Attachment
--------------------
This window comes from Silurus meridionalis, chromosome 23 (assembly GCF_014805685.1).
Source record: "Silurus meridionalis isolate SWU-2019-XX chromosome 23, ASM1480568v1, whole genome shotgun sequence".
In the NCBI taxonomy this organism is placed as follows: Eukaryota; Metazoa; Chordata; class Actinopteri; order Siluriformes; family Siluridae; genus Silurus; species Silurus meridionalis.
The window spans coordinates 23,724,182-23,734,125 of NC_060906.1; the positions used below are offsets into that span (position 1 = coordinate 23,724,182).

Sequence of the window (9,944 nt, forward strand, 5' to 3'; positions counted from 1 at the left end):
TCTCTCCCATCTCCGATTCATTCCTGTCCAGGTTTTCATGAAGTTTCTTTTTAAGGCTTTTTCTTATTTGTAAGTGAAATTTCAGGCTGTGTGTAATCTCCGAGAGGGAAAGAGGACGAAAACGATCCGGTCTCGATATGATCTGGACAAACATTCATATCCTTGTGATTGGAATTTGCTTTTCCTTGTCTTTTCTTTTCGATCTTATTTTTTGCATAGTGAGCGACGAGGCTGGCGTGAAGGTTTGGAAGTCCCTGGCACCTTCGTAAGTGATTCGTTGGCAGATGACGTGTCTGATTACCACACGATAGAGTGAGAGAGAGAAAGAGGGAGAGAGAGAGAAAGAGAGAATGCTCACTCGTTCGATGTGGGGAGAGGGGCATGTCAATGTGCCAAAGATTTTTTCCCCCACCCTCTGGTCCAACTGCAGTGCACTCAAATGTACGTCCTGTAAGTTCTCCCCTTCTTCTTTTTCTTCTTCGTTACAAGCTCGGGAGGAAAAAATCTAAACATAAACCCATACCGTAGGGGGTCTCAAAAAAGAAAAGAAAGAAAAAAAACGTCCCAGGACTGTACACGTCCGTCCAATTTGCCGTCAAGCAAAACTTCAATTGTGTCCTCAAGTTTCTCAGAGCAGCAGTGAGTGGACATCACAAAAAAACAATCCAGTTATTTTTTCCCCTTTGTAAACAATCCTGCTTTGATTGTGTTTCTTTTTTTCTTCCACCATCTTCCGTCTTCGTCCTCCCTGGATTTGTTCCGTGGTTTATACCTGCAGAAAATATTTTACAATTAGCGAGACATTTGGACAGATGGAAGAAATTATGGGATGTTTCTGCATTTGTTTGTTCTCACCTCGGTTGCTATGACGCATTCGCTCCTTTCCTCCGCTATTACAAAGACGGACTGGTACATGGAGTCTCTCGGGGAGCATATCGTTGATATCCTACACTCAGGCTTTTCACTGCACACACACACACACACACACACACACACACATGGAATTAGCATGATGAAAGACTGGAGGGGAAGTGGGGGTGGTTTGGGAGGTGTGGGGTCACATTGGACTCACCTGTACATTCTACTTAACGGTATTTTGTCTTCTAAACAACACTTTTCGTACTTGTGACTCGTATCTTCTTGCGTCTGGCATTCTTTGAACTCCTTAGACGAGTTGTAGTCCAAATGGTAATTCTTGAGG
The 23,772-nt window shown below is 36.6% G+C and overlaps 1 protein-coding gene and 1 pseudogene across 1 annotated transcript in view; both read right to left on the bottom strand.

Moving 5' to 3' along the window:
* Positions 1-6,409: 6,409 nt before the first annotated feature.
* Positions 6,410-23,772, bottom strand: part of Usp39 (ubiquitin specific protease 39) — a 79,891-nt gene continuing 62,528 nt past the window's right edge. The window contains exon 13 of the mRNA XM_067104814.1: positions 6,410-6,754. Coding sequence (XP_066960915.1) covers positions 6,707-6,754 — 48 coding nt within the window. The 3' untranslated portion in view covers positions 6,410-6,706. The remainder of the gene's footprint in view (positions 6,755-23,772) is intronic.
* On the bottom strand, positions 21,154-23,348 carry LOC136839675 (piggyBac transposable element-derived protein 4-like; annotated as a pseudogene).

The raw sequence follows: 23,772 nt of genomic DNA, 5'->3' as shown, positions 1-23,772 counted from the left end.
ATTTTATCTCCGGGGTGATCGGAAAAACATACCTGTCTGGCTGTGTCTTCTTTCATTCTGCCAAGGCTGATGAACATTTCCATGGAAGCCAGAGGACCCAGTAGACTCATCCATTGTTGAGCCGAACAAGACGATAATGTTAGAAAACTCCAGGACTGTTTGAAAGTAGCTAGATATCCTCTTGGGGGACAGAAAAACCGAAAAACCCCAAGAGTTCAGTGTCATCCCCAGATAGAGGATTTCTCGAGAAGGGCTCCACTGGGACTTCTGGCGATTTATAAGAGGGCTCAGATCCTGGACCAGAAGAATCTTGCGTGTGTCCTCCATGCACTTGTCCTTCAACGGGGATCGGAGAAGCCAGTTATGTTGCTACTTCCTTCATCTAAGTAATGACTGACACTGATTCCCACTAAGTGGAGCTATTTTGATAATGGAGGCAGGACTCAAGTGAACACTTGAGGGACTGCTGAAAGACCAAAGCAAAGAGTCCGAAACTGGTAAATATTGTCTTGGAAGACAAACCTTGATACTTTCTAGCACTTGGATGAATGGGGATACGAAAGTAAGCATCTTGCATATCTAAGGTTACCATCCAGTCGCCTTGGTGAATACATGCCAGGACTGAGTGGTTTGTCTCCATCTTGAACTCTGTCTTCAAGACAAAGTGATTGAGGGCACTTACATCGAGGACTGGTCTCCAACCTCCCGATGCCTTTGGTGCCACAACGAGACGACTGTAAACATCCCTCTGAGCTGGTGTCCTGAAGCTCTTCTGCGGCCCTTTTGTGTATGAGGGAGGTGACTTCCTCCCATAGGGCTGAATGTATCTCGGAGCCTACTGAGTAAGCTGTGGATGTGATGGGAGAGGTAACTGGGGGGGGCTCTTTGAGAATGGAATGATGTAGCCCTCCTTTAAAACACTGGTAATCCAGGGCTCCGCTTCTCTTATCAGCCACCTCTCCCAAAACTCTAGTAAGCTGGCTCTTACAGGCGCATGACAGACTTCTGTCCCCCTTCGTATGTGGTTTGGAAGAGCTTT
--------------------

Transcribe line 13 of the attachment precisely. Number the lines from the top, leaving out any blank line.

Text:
ATTTTATCTCCGGGGTGATCGGAAAAACATACCTGTCTGGCTGTGTCTTCTTTCATTCTGCCAAGGCTGATGAACATTTCCATGGAAGCCAGAGGACCCAGTAGACTCATCCATTGTTGAGCCGAACAAGACGATAATGTTAGAAAACTCCAGGACTGTTTGAAAGTAGCTAGATATCCTCTTGGGGGACAGAAAAACCGAAAAACCCCAAGAGTTCAGTGTCATCCCCAGATAGAGGATTTCTCGAGAAGGGCTCCACTGGGACTTCTGGCGATTTATAAGAGGGCTCAGATCCTGGACCAGAAGAATCTTGCGTGTGTCCTCCATGCACTTGTCCTTCAACGGGGATCGGAGAAGCCAGTTATGTTGCTACTTCCTTCATCTAAGTAATGACTGACACTGATTCCCACTAAGTGGAGCTATTTTGATAATGGAGGCAGGACTCAAGTGAACACTTGAGGGACTGCTGAAAGACCAAAGCAAAGAGTCCGAAACTGGTAAATATTGTCTTGGAAGACAAACCTTGATACTTTCTAGCACTTGGATGAATGGGGATACGAAAGTAAGCATCTTGCATATCTAAGGTTACCATCCAGTCGCCTTGGTGAATACATGCCAGGACTGAGTGGTTTGTCTCCATCTTGAACTCTGTCTTCAAGACAAAGTGATTGAGGGCACTTACATCGAGGACTGGTCTCCAACCTCCCGATGCCTTTGGTGCCACAACGAGACGACTGTAAACATCCCTCTGAGCTGGTGTCCTGAAGCTCTTCTGCGGCCCTTTTGTGTATGAGGGAGGTGACTTCCTCCCATAGGGCTGAATGTATCTCGGAGCCTACTGAGTAAGCTGTGGATGTGATGGGAGAGGTAACTGGGGGGGGCTCTTTGAGAATGGAATGATGTAGCCCTCCTTTAAAACACTGGTAATCCAGGGCTCCGCTTCTCTTATCAGCCACCTCTCCCAAAACTCTAGTAAGCTGGCTCTTACAGGCGCATGACAGACTTCTGTCCCCCTTCGTATGTGGTTTGGAAGAGCTTT